Sorry it’s been a while since we’ve posted but we’ve been heard at work finding a location for Common Ground and we had hoped to have some exciting news to share in our next post.   You see, we had found a property that was actually perfect for this project.  It was a place that we could walk into and in less than one month, have several events and activities up and running.  The price was almost twice what we had planned on paying but the place checked every box and more.  It had been on the market for many, many years with no interest whatsoever so we felt confident that we would have the time to raise sufficient funds to secure financing.  This lovely piece of land is now under contract!  

But not to us.

So the search continues.  This hunt has been ongoing since May of 2015 and encompassed multiple counties in North Central Virginia.  You’re probably saying, “So what’s the problem?  Just go get something else.”   Believe me, that’s what we thought in the beginning of this process but we’re talking about a LOT of money and much more than a pound of flesh to bring Common Ground to reality.  As my grandmother always said, “Nothing worth having comes easy.  You have to want it and you have to work for it.  Then you’ll really value it.”

  A lot goes into a site search, starting with finding a potential property.  With the expert assistance of our Keller Williams agent, Svetlana Moran with fellow KW agent Doug Jennings we review suitable properties as they come onto the market.  The first thing we need to know is the acreage:  we need around 250-300 to set up the park as envisioned.  More is nice for a greater sight and sound buffer.  Second is the price.    We check out the property via the county GIS on line, look at the access from every direction, the number and location of neighbors who might be affected by the activities at the park.  Our geologist looks at the topography, water features from ponds to swamps and satellite photos of the property over the past ten years to see how the land has changed over time.  We check out the zoning classification, look into any watershed regulations that might apply and check for utility easements, prior archaeological surveys and past owners going back as far as we can.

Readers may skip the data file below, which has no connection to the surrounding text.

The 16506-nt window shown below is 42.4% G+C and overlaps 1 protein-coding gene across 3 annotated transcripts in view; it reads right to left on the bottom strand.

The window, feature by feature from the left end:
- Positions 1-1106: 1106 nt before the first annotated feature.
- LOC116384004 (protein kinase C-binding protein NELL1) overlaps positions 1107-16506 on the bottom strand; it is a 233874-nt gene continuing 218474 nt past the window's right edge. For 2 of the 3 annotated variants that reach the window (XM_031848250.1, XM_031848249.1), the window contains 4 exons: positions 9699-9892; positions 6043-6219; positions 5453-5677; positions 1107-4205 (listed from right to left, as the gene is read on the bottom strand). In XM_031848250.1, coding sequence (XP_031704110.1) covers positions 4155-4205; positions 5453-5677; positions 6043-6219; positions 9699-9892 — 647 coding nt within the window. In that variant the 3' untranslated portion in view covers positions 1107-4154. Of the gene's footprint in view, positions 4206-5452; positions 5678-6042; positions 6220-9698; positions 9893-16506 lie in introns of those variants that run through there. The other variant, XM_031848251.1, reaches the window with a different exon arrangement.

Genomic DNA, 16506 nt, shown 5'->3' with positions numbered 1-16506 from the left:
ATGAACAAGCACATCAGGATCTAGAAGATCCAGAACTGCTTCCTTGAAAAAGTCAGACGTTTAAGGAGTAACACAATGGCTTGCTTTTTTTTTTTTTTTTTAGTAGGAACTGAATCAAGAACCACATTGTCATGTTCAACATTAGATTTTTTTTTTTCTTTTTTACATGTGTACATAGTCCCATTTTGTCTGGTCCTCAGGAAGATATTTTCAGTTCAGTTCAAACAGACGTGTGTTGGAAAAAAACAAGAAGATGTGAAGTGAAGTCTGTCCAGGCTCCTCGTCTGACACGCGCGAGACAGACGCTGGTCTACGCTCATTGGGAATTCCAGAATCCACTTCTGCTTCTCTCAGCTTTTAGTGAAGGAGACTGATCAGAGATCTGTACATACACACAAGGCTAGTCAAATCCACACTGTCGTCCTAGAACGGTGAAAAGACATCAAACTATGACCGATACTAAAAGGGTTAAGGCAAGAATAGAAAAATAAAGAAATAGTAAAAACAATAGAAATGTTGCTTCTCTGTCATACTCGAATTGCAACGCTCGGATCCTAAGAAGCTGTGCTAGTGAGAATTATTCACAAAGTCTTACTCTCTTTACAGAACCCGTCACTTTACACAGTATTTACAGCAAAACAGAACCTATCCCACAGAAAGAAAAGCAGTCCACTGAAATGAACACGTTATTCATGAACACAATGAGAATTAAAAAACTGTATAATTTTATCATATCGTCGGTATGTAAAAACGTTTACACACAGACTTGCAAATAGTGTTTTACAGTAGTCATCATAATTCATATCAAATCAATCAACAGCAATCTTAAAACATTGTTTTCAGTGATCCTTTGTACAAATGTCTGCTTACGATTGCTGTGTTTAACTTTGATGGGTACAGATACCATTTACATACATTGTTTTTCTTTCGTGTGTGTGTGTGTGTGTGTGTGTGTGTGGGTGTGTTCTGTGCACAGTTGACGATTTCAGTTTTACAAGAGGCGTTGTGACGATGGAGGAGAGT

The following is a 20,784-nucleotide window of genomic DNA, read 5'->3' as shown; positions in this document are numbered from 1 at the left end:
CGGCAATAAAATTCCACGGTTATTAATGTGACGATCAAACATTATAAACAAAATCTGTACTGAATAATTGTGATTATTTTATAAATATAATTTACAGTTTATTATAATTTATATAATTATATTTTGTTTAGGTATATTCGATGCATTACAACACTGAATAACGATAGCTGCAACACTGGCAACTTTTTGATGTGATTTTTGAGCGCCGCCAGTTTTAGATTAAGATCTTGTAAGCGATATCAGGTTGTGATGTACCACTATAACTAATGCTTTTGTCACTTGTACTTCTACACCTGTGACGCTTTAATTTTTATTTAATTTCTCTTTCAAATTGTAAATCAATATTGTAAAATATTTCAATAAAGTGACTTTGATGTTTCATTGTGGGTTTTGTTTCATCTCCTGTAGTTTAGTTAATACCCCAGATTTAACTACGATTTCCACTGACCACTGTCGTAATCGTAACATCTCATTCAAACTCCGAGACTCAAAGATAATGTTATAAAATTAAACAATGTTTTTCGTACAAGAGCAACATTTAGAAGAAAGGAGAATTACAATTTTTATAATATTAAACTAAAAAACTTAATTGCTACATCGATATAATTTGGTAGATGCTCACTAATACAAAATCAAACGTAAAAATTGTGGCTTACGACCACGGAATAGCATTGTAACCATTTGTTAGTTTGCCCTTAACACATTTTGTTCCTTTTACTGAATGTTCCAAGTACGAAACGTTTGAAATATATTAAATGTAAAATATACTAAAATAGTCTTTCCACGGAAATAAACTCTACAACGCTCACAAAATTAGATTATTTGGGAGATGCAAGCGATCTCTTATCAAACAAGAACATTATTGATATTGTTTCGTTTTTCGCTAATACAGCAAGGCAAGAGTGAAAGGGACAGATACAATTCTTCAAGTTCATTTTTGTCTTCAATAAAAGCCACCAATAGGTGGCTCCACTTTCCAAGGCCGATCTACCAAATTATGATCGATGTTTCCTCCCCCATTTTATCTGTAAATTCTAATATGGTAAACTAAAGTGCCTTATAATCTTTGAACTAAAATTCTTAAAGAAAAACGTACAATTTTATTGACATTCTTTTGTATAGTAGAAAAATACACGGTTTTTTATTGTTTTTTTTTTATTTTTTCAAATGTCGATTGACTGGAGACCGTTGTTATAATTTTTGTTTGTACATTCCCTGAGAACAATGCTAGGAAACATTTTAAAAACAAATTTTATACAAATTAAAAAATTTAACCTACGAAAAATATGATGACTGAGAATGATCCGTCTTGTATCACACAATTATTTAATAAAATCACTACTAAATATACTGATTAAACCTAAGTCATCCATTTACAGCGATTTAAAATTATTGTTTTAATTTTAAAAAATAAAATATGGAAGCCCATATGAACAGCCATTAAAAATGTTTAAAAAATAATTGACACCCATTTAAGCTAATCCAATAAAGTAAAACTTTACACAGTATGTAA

If it passes muster, we move on to step 2: the site visit.  This is usually real estate folks, Carson Sams and Cornelia for the initial look-see.  We walk as much of the land as possible, GIS map printout in hand, GPS on the phones and heavy boots on the feet.  Carson knows his way around land, can evaluate for repair any structures on the site and scares off any snakes that may be in our path.  (Cornelia famously does not do snakes).  We check out the general lay of the land, the makeup of any forested area and quality of cleared land for use as parking and event space and any water features, topographic question marks we might have noted on the GIS.  We take a good look at any structures on the property and look for wells or septic that may be associated.  We also keep any eye open for any indications of prior homesteads and cemeteries.  Many of these old properties were occupied 100-200+ years ago and we’ve found family plots, overgrown and forgotten, begging for someone to remember them.  Patches of periwinkle, straight rows of daffodils or mounds of old bricks out in the middle of an old forest are the markers we’re after.  Sometimes we have multiple visits to a property and bring other members of the PEA team so they can add their input based on the plans for their areas of the project.  We try to check out promising land after a long very dry spell and when we’ve had days of monsoon- level rain, looking for changes in the land that would have a negative impact on whatever part of Common Ground might locate there.  We want to make sure there won’t be any surprises down the road when it’s too late to extricate ourselves from a contract.